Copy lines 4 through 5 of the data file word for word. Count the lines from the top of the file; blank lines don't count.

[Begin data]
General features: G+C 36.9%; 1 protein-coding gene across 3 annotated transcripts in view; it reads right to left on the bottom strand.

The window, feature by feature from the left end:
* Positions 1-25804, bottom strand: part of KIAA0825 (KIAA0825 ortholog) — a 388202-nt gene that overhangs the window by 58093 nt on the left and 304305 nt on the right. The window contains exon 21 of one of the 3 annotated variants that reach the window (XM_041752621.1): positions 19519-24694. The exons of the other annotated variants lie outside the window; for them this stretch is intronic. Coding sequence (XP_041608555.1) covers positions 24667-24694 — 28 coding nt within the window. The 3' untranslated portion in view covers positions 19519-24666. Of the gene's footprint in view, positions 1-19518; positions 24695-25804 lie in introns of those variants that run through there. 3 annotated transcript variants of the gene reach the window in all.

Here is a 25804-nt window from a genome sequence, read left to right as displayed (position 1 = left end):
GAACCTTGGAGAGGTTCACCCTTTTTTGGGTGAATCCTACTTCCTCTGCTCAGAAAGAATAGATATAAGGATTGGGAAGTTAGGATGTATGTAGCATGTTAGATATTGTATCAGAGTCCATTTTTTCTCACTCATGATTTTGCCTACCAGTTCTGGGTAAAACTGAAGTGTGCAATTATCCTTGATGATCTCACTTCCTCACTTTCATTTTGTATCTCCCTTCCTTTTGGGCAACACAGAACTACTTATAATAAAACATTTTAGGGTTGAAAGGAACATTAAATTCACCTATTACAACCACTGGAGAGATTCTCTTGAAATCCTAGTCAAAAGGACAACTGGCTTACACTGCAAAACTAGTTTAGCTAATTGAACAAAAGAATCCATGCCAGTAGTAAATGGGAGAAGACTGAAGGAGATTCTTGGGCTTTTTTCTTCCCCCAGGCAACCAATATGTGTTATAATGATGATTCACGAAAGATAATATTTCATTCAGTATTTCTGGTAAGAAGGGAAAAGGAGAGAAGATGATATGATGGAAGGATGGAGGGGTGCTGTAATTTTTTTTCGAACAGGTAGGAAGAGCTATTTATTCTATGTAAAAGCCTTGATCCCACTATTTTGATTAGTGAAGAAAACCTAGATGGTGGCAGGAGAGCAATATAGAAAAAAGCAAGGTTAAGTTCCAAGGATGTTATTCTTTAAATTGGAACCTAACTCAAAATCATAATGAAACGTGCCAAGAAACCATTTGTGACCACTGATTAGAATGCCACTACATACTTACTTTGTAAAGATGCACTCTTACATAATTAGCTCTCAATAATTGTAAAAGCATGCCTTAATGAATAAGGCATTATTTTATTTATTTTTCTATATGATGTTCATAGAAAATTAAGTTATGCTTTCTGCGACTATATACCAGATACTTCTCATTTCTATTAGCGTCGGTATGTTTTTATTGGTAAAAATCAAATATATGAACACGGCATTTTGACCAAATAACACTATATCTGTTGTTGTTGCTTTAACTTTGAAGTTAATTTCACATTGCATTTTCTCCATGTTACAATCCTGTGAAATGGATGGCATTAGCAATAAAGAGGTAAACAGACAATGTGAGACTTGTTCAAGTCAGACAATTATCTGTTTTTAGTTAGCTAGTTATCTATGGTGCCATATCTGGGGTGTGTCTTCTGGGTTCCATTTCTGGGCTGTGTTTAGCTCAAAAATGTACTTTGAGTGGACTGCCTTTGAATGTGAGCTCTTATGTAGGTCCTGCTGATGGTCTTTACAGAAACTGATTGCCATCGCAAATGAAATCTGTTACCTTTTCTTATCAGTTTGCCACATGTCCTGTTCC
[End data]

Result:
Here is a 25804-nt window from a genome sequence, read left to right as displayed (position 1 = left end):
GAACCTTGGAGAGGTTCACCCTTTTTTGGGTGAATCCTACTTCCTCTGCTCAGAAAGAATAGATATAAGGATTGGGAAGTTAGGATGTATGTAGCATGTTAGATATTGTATCAGAGTCCATTTTTTCTCACTCATGATTTTGCCTACCAGTTCTGGGTAAAACTGAAGTGTGCAATTATCCTTGATGATCTCACTTCCTCACTTTCATTTTGTATCTCCCTTCCTTTTGGGCAACACAGAACTACTTATAATAAAACATTTTAGGGTTGAAAGGAACATTAAATTCACCTATTACAACCACTGGAGAGATTCTCTTGAAATCCTAGTCAAAAGGACAACTGGCTTACACTGCAAAACTAGTTTAGCTAATTGAACAAAAGAATCCATGCCAGTAGTAAATGGGAGAAGACTGAAGGAGATTCTTGGGCTTTTTTCTTCCCCCAGGCAACCAATATGTGTTATAATGATGATTCACGAAAGATAATATTTCATTCAGTATTTCTGGTAAGAAGGGAAAAGGAGAGAAGATGATATGATGGAAGGATGGAGGGGTGCTGTAATTTTTTTTCGAACAGGTAGGAAGAGCTATTTATTCTATGTAAAAGCCTTGATCCCACTATTTTGATTAGTGAAGAAAACCTAGATGGTGGCAGGAGAGCAATATAGAAAAAAGCAAGGTTAAGTTCCAAGGATGTTATTCTTTAAATTGGAACCTAACTCAAAATCATAATGAAACGTGCCAAGAAACCATTTGTGACCACTGATTAGAATGCCACTACATACTTACTTTGTAAAGATGCACTCTTACATAATTAGCTCTCAATAATTGTAAAAGCATGCCTTAATGAATAAGGCATTATTTTATTTATTTTTCTATATGATGTTCATAGAAAATTAAGTTATGCTTTCTGCGACTATATACCAGATACTTCTCATTTCTATTAGCGTCGGTATGTTTTTATTGGTAAAAATCAAATATATGAACACGGCATTTTGACCAAATAACACTATATCTGTTGTTGTTGCTTTAACTTTGAAGTTAATTTCACATTGCATTTTCTCCATGTTACAATCCTGTGAAATGGATGGCATTAGCAATAAAGAGGTAAACAGACAATGTGAGACTTGTTCAAGTCAGACAATTATCTGTTTTTAGTTAGCTAGTTATCTATGGTGCCATATCTGGGGTGTGTCTTCTGGGTTCCATTTCTGGGCTGTGTTTAGCTCAAAAATGTACTTTGAGTGGACTGCCTTTGAATGTGAGCTCTTATGTAGGTCCTGCTGATGGTCTTTACAGAAACTGATTGCCATCGCAAATGAAATCTGTTACCTTTTCTTATCAGTTTGCCACATGTCCTGTTCC